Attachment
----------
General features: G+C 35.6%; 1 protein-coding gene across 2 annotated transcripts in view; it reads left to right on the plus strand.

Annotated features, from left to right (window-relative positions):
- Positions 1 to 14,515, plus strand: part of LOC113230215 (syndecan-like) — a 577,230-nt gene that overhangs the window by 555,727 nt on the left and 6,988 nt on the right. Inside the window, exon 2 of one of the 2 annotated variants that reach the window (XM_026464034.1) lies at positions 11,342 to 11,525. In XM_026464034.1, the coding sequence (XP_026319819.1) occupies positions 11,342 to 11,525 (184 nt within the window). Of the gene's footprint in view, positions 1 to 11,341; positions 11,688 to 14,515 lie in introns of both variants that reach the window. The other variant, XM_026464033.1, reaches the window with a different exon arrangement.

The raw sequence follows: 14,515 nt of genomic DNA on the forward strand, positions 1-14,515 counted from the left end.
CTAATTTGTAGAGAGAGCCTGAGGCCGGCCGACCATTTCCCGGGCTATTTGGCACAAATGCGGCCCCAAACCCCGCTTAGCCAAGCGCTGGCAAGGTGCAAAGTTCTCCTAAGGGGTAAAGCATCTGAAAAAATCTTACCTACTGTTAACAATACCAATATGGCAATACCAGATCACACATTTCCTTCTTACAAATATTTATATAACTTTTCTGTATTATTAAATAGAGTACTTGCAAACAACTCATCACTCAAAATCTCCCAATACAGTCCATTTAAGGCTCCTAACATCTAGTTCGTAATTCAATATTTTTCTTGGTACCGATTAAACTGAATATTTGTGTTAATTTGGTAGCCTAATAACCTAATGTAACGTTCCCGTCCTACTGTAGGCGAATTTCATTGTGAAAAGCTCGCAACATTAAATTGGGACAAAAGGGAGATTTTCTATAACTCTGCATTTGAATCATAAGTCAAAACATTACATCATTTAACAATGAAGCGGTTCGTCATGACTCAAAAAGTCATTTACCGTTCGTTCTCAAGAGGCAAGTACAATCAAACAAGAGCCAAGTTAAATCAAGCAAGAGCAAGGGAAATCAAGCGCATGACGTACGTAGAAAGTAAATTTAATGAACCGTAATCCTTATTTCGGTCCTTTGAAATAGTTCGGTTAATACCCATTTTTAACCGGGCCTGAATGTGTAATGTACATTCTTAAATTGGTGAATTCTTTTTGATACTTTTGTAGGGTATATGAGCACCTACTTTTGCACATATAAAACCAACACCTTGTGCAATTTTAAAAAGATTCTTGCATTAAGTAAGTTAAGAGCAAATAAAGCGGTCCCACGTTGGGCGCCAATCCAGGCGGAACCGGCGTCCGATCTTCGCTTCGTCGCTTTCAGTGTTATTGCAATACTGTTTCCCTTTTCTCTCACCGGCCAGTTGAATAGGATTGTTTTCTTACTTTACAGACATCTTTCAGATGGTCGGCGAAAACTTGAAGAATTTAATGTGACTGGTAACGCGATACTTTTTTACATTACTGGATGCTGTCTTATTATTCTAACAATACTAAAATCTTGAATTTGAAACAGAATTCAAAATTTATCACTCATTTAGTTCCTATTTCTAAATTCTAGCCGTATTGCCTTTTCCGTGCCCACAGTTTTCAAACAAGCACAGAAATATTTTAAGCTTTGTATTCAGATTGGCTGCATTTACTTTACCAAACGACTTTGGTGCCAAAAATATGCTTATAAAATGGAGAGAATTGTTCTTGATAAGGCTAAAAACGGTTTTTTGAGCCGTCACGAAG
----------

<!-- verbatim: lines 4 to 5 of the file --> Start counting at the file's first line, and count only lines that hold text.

The raw sequence follows: 14,515 nt of genomic DNA on the forward strand, positions 1-14,515 counted from the left end.
CTAATTTGTAGAGAGAGCCTGAGGCCGGCCGACCATTTCCCGGGCTATTTGGCACAAATGCGGCCCCAAACCCCGCTTAGCCAAGCGCTGGCAAGGTGCAAAGTTCTCCTAAGGGGTAAAGCATCTGAAAAAATCTTACCTACTGTTAACAATACCAATATGGCAATACCAGATCACACATTTCCTTCTTACAAATATTTATATAACTTTTCTGTATTATTAAATAGAGTACTTGCAAACAACTCATCACTCAAAATCTCCCAATACAGTCCATTTAAGGCTCCTAACATCTAGTTCGTAATTCAATATTTTTCTTGGTACCGATTAAACTGAATATTTGTGTTAATTTGGTAGCCTAATAACCTAATGTAACGTTCCCGTCCTACTGTAGGCGAATTTCATTGTGAAAAGCTCGCAACATTAAATTGGGACAAAAGGGAGATTTTCTATAACTCTGCATTTGAATCATAAGTCAAAACATTACATCATTTAACAATGAAGCGGTTCGTCATGACTCAAAAAGTCATTTACCGTTCGTTCTCAAGAGGCAAGTACAATCAAACAAGAGCCAAGTTAAATCAAGCAAGAGCAAGGGAAATCAAGCGCATGACGTACGTAGAAAGTAAATTTAATGAACCGTAATCCTTATTTCGGTCCTTTGAAATAGTTCGGTTAATACCCATTTTTAACCGGGCCTGAATGTGTAATGTACATTCTTAAATTGGTGAATTCTTTTTGATACTTTTGTAGGGTATATGAGCACCTACTTTTGCACATATAAAACCAACACCTTGTGCAATTTTAAAAAGATTCTTGCATTAAGTAAGTTAAGAGCAAATAAAGCGGTCCCACGTTGGGCGCCAATCCAGGCGGAACCGGCGTCCGATCTTCGCTTCGTCGCTTTCAGTGTTATTGCAATACTGTTTCCCTTTTCTCTCACCGGCCAGTTGAATAGGATTGTTTTCTTACTTTACAGACATCTTTCAGATGGTCGGCGAAAACTTGAAGAATTTAATGTGACTGGTAACGCGATACTTTTTTACATTACTGGATGCTGTCTTATTATTCTAACAATACTAAAATCTTGAATTTGAAACAGAATTCAAAATTTATCACTCATTTAGTTCCTATTTCTAAATTCTAGCCGTATTGCCTTTTCCGTGCCCACAGTTTTCAAACAAGCACAGAAATATTTTAAGCTTTGTATTCAGATTGGCTGCATTTACTTTACCAAACGACTTTGGTGCCAAAAATATGCTTATAAAATGGAGAGAATTGTTCTTGATAAGGCTAAAAACGGTTTTTTGAGCCGTCACGAAG